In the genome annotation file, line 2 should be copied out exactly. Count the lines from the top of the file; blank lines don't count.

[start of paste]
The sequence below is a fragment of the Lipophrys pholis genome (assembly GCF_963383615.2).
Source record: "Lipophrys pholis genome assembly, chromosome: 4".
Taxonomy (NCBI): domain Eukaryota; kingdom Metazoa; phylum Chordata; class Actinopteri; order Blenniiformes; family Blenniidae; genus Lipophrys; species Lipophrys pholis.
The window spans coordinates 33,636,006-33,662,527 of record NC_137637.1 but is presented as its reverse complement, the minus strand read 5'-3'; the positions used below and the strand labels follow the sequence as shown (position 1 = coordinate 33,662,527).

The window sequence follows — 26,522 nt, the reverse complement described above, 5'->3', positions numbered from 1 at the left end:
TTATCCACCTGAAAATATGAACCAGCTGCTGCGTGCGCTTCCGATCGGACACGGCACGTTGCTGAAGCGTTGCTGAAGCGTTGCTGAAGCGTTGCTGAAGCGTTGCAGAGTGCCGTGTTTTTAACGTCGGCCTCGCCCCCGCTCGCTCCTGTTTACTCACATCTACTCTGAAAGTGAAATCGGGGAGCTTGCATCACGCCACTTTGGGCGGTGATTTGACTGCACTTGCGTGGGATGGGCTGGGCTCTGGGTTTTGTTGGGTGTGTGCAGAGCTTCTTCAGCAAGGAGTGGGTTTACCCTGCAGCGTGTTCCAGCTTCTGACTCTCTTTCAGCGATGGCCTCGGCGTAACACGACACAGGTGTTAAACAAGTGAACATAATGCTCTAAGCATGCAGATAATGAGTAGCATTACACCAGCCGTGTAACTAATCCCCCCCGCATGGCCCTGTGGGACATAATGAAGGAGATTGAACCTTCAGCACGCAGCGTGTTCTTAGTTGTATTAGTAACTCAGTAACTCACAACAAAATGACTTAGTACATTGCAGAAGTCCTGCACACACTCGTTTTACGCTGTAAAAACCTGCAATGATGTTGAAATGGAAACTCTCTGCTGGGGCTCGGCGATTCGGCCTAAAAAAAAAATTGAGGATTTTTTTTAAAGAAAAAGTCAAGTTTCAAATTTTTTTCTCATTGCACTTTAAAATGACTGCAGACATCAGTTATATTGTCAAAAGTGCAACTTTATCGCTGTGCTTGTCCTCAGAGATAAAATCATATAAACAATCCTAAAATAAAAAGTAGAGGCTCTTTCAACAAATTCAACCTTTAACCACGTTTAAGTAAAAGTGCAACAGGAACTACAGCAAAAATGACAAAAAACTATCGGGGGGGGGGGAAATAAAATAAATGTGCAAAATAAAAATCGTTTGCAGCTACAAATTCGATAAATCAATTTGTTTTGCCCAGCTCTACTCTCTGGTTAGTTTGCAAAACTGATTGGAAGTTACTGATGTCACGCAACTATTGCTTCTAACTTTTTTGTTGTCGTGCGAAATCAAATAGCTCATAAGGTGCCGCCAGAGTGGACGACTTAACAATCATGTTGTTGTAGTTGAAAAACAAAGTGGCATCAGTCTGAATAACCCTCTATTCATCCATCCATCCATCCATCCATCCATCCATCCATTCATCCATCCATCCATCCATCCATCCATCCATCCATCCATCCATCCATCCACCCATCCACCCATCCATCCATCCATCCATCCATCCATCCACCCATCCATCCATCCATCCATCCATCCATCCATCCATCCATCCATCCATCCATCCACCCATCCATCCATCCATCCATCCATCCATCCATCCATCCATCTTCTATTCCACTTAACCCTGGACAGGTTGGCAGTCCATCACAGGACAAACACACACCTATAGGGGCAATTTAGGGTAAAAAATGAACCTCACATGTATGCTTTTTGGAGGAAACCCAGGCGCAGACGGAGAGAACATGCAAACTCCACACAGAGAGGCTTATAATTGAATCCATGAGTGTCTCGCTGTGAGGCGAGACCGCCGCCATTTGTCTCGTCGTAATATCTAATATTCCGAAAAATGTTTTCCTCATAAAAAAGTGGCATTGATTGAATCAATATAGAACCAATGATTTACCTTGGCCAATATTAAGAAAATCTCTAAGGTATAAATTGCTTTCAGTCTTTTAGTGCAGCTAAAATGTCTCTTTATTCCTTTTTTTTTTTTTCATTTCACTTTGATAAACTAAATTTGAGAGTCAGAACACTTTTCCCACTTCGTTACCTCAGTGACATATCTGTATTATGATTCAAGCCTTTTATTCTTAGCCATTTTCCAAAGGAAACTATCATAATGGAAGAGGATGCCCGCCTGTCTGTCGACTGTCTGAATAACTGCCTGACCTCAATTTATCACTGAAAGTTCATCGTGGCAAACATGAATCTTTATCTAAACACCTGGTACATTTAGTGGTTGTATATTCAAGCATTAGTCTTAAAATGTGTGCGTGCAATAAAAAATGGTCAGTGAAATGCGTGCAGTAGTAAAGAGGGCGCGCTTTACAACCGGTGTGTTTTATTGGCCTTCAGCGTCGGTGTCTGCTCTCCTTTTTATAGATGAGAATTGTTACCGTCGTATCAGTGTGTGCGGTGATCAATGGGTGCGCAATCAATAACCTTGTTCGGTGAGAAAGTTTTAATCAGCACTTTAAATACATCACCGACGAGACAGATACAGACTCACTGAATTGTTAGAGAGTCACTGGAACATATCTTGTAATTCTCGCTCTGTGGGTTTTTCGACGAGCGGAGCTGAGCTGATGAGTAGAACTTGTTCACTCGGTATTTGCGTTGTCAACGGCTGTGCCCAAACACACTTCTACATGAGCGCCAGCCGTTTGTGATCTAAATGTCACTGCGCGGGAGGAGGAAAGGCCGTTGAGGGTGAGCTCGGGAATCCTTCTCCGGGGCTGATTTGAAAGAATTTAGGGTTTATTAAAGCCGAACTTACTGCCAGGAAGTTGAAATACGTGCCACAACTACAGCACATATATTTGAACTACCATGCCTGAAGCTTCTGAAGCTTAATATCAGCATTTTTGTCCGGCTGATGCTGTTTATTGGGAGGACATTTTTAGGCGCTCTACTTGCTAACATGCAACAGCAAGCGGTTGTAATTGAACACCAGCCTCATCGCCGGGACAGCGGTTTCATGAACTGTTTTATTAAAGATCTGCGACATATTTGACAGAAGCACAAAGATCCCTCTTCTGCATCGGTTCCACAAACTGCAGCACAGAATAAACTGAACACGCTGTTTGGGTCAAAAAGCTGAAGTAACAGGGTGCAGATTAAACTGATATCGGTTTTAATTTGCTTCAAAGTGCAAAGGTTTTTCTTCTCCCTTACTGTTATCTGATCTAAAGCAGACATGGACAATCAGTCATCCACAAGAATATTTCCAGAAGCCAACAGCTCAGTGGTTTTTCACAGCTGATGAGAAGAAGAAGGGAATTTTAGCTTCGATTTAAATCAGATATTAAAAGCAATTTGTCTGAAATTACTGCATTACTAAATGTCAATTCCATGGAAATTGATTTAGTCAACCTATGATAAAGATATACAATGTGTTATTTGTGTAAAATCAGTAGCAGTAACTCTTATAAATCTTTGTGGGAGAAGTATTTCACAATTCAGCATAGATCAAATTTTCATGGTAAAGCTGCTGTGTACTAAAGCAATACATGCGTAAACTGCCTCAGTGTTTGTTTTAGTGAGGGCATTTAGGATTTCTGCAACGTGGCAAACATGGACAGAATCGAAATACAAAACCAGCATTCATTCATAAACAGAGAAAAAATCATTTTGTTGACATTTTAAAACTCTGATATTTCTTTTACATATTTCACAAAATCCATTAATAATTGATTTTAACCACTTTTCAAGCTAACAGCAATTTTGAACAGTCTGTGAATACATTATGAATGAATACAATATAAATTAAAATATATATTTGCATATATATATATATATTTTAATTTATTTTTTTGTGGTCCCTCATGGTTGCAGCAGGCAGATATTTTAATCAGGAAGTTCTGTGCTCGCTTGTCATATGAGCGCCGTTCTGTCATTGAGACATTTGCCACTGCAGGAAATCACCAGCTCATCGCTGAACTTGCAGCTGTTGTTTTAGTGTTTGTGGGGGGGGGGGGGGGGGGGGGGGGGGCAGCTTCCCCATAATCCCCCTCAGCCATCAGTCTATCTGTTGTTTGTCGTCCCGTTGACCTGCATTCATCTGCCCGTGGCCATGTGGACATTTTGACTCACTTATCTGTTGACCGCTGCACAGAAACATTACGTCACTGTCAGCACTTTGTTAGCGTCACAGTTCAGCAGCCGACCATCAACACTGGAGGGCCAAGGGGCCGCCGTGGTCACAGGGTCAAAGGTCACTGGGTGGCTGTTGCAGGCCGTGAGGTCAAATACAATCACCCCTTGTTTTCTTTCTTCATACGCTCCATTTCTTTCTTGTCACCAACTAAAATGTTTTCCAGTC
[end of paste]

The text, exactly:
Source record: "Lipophrys pholis genome assembly, chromosome: 4".